Are You Worried About Boomerang Employees?
Updated: Jan 31
How do you know if someone will be a boomerang employee? The simple answer is you won’t.
Employees will leave their role for a new position because they believe the grass will be greener. However, once an employee enters their new workplace, there are new demands, new coworkers, and the fear of change and failure can become all-encompassing. Sometimes, employees would rather return to a place that feels more familiar even though they most likely left for valid reasons. So, what can recruiters and hiring managers do to protect their process from boomerang employees? Here are the things you can address.
A Strong Offer
The first step as a hiring manager is to ensure your offer is not just competitive but strong. It’s not uncommon for raises to only reflect about 3 to 5% more than their current salary. According to a survey by GlassDoor, job seekers believe they can make, on average, 34% more than their current salary if they switch jobs.
To put yourself in the position to hire and retain passive candidates, you need to demonstrate their value to your company by providing a significant incentive based on their salary.
Emotionally Charged Decisions
Humans have a certain way we make decisions. People tend to make decisions based on emotions and then justify those decisions with logic, facts, and data. That’s true whether we’re buying something or accepting a job offer. What happens is that sometimes people decide to take a new job, and then when they feel discomfort, they have a strong desire to move back to something familiar.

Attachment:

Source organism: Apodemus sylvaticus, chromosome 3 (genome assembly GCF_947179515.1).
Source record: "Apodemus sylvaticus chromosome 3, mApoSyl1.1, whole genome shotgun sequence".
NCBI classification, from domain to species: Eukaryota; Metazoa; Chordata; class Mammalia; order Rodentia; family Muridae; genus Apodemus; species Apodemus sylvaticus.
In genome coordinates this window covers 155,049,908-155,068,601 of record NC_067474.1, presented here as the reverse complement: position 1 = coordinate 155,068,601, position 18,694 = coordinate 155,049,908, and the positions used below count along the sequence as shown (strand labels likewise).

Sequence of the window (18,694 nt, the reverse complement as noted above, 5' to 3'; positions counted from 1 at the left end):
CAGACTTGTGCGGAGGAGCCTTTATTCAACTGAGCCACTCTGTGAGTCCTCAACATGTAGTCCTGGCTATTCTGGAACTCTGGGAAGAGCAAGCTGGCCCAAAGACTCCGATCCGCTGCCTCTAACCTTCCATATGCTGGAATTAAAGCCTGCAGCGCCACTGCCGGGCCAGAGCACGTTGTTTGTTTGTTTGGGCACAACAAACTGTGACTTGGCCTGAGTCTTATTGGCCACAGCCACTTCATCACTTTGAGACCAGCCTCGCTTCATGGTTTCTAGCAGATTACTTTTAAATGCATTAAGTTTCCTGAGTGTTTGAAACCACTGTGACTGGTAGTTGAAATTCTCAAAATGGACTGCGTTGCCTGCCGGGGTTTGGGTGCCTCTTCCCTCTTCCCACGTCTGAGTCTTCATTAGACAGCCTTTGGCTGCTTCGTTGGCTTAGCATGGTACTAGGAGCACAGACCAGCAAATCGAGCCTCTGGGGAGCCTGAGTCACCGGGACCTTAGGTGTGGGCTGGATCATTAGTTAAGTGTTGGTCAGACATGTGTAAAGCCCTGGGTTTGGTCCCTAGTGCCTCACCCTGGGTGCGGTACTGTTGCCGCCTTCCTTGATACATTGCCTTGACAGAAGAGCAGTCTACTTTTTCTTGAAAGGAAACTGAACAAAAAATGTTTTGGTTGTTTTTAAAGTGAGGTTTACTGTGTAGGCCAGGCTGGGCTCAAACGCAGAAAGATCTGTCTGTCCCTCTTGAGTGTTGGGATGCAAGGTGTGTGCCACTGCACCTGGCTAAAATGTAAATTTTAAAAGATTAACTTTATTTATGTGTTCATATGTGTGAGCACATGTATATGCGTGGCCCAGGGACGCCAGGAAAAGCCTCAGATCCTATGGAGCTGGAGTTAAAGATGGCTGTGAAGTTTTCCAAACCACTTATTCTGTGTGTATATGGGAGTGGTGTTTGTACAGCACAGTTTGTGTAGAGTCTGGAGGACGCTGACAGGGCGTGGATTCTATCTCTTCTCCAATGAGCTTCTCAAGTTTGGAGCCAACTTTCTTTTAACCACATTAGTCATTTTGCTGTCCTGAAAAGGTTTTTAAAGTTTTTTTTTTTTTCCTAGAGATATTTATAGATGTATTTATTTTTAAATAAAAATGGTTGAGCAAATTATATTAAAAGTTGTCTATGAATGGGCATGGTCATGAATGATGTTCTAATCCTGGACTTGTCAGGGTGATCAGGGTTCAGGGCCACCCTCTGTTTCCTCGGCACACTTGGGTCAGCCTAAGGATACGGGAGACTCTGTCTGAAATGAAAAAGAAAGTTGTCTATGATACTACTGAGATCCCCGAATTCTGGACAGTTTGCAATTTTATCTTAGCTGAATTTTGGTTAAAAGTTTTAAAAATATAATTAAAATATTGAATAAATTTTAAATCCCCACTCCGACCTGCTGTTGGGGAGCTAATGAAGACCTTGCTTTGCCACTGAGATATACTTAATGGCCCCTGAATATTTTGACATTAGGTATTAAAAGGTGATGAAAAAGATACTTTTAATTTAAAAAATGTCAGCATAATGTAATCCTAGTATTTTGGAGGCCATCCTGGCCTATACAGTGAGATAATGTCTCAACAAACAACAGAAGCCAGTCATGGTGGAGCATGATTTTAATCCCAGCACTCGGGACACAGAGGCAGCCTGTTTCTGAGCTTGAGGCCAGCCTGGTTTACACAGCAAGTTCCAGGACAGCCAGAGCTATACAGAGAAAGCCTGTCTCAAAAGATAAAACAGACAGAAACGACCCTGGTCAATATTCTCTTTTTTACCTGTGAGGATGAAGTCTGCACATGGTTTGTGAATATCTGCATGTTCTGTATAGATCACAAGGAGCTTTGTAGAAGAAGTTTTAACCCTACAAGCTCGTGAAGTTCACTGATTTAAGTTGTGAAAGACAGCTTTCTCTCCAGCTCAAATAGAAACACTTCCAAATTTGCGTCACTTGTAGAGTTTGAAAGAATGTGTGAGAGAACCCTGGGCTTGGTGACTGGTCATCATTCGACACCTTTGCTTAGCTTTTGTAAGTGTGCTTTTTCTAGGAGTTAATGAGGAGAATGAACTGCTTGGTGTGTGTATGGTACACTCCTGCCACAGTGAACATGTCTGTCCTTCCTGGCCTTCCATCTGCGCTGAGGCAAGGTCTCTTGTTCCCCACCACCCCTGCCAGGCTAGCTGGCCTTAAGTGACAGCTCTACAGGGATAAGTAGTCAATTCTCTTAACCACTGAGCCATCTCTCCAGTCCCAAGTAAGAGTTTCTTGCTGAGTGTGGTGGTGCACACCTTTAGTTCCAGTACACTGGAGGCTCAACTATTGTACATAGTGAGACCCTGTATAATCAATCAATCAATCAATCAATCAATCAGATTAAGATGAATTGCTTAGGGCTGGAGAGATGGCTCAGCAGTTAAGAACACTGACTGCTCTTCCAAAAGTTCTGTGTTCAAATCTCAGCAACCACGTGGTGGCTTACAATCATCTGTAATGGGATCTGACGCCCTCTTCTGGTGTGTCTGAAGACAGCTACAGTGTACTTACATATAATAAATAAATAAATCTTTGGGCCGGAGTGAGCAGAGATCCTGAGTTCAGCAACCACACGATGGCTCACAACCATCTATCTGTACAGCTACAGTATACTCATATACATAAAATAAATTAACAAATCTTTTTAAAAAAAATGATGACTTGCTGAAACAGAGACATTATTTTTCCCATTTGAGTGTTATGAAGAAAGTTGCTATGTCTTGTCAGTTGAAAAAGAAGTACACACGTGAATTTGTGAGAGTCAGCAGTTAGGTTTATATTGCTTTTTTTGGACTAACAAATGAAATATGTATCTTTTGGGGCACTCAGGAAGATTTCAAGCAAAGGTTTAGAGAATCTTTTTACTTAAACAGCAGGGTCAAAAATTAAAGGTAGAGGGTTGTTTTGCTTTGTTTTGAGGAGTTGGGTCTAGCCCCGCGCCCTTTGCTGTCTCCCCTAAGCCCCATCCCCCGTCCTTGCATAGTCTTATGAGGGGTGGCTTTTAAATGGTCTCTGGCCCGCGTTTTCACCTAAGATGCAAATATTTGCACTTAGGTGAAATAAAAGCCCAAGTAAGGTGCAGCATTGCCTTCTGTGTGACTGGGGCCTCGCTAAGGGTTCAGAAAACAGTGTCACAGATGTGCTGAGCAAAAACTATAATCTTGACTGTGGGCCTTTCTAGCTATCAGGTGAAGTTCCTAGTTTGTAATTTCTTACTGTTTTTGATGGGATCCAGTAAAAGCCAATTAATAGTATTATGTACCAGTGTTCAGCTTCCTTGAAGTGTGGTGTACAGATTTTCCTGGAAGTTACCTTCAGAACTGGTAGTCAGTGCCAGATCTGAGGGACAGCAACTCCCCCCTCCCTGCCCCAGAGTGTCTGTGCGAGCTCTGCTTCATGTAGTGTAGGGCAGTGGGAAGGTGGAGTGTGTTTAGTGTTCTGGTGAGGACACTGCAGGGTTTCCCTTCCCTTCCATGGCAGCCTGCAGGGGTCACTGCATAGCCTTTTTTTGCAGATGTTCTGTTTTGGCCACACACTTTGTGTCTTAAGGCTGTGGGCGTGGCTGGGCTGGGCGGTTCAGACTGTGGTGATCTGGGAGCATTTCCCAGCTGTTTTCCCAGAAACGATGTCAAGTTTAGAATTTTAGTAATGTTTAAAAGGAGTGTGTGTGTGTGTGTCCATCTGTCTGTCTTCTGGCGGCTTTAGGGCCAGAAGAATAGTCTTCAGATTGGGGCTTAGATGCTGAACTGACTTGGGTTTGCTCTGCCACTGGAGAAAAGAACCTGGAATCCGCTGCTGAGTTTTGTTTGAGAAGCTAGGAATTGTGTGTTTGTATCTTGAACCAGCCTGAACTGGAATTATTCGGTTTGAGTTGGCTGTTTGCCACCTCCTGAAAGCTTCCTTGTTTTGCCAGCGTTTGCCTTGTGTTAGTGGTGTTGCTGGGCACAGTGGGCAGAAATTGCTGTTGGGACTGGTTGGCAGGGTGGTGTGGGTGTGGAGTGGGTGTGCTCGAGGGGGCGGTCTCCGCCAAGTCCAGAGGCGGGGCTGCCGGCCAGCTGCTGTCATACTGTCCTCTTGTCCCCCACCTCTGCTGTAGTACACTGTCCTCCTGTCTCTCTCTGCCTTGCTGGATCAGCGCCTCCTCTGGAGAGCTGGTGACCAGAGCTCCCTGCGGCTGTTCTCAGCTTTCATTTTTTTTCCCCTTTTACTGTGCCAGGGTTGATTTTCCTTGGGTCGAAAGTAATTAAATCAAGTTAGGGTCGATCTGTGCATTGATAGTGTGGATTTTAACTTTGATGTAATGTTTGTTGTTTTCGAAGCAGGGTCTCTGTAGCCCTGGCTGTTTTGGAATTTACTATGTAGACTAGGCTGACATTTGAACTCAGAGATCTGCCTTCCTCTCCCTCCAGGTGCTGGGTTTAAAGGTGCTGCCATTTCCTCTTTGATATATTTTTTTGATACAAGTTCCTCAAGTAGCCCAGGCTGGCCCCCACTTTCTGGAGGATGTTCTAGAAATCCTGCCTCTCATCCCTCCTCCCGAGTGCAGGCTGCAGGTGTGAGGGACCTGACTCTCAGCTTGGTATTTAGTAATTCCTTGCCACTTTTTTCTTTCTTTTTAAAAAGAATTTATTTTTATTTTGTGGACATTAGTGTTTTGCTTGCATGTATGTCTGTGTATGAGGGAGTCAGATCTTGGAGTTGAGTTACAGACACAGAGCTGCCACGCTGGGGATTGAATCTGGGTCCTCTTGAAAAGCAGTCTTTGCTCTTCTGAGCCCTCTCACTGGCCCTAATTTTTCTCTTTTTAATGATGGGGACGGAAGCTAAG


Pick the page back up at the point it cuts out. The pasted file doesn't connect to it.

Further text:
To prevent this in your hiring process, be as transparent as possible. Show your new employee why their job with you will be a better match in the long term.
When working with those considering a return to their former employer, we’ve learned a few things that make sense to bring up. The most important question to ask someone considering going back to their former job is if the reason they left has been addressed. Most often, nothing has changed, and the decision is purely about comfort level.
Be as specific as possible. Ask why they choose to leave their last position. If it was the commute, has anything changed about that since they left? Was it about money? Did management change? Did the company culture change? Remind them of the positive reasons they accepted the new position with your company.
And don’t forget that you need to be accountable for their satisfaction with your company. Are you addressing culture issues that make someone want to leave? Create a robust onboarding program and check in with new employees regularly.
Addressing Boomerang Turnover
As the Great Resignation was at its height, a study showed that 43% of people who accepted new jobs felt better off in their old position. One in five made that transition back to their previous employers. While you can work on employee retention, you may still have someone choose to return to the familiar during this process. So how do we address boomerang turnover?
You can have a management recruitment partner available to work with you to find top talent and assist your company with organizational development, leadership development, and employee engagement.
Do you want to know more about recruiting passive candidates for management roles and keeping them engaged on the job? Contact Sigred today.